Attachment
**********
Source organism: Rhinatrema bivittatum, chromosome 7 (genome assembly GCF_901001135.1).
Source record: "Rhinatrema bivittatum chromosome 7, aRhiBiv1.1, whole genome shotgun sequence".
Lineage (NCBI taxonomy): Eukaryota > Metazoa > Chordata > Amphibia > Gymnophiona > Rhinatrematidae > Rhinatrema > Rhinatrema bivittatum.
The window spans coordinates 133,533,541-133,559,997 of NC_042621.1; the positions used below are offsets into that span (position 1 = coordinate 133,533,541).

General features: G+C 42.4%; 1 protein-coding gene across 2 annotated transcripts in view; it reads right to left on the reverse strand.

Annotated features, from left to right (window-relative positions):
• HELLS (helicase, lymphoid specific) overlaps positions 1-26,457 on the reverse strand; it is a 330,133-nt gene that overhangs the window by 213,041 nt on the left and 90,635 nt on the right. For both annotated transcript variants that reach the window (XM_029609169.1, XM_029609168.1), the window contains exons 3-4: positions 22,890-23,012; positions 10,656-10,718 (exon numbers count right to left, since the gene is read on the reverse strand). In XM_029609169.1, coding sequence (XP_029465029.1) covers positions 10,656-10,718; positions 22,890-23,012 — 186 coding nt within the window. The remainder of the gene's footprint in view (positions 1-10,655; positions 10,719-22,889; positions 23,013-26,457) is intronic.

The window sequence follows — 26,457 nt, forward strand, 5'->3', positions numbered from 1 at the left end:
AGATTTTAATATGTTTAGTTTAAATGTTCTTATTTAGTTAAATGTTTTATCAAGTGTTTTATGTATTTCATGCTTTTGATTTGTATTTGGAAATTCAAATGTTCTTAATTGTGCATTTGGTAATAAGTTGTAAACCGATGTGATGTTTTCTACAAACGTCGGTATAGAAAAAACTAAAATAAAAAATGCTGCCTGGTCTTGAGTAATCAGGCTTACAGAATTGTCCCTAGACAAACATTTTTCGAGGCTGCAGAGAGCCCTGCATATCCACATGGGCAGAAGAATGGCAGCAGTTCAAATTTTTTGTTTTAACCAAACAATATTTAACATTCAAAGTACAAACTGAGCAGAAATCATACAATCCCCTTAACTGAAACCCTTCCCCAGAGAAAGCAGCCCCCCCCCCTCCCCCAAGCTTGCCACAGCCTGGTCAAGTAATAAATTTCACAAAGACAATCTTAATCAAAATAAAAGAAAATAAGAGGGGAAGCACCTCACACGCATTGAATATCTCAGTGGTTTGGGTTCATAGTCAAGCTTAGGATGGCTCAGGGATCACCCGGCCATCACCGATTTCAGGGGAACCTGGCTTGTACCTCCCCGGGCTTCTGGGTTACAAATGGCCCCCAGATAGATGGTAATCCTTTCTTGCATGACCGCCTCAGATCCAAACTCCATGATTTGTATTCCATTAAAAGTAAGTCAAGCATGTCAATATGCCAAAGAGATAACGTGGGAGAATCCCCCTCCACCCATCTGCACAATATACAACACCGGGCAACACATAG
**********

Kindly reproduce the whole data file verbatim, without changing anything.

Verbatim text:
Source organism: Rhinatrema bivittatum, chromosome 7 (genome assembly GCF_901001135.1).
Source record: "Rhinatrema bivittatum chromosome 7, aRhiBiv1.1, whole genome shotgun sequence".
Lineage (NCBI taxonomy): Eukaryota > Metazoa > Chordata > Amphibia > Gymnophiona > Rhinatrematidae > Rhinatrema > Rhinatrema bivittatum.
The window spans coordinates 133,533,541-133,559,997 of NC_042621.1; the positions used below are offsets into that span (position 1 = coordinate 133,533,541).

General features: G+C 42.4%; 1 protein-coding gene across 2 annotated transcripts in view; it reads right to left on the reverse strand.

Annotated features, from left to right (window-relative positions):
• HELLS (helicase, lymphoid specific) overlaps positions 1-26,457 on the reverse strand; it is a 330,133-nt gene that overhangs the window by 213,041 nt on the left and 90,635 nt on the right. For both annotated transcript variants that reach the window (XM_029609169.1, XM_029609168.1), the window contains exons 3-4: positions 22,890-23,012; positions 10,656-10,718 (exon numbers count right to left, since the gene is read on the reverse strand). In XM_029609169.1, coding sequence (XP_029465029.1) covers positions 10,656-10,718; positions 22,890-23,012 — 186 coding nt within the window. The remainder of the gene's footprint in view (positions 1-10,655; positions 10,719-22,889; positions 23,013-26,457) is intronic.

The window sequence follows — 26,457 nt, forward strand, 5'->3', positions numbered from 1 at the left end:
AGATTTTAATATGTTTAGTTTAAATGTTCTTATTTAGTTAAATGTTTTATCAAGTGTTTTATGTATTTCATGCTTTTGATTTGTATTTGGAAATTCAAATGTTCTTAATTGTGCATTTGGTAATAAGTTGTAAACCGATGTGATGTTTTCTACAAACGTCGGTATAGAAAAAACTAAAATAAAAAATGCTGCCTGGTCTTGAGTAATCAGGCTTACAGAATTGTCCCTAGACAAACATTTTTCGAGGCTGCAGAGAGCCCTGCATATCCACATGGGCAGAAGAATGGCAGCAGTTCAAATTTTTTGTTTTAACCAAACAATATTTAACATTCAAAGTACAAACTGAGCAGAAATCATACAATCCCCTTAACTGAAACCCTTCCCCAGAGAAAGCAGCCCCCCCCCCTCCCCCAAGCTTGCCACAGCCTGGTCAAGTAATAAATTTCACAAAGACAATCTTAATCAAAATAAAAGAAAATAAGAGGGGAAGCACCTCACACGCATTGAATATCTCAGTGGTTTGGGTTCATAGTCAAGCTTAGGATGGCTCAGGGATCACCCGGCCATCACCGATTTCAGGGGAACCTGGCTTGTACCTCCCCGGGCTTCTGGGTTACAAATGGCCCCCAGATAGATGGTAATCCTTTCTTGCATGACCGCCTCAGATCCAAACTCCATGATTTGTATTCCATTAAAAGTAAGTCAAGCATGTCAATATGCCAAAGAGATAACGTGGGAGAATCCCCCTCCACCCATCTGCACAATATACAACACCGGGCAACACATAG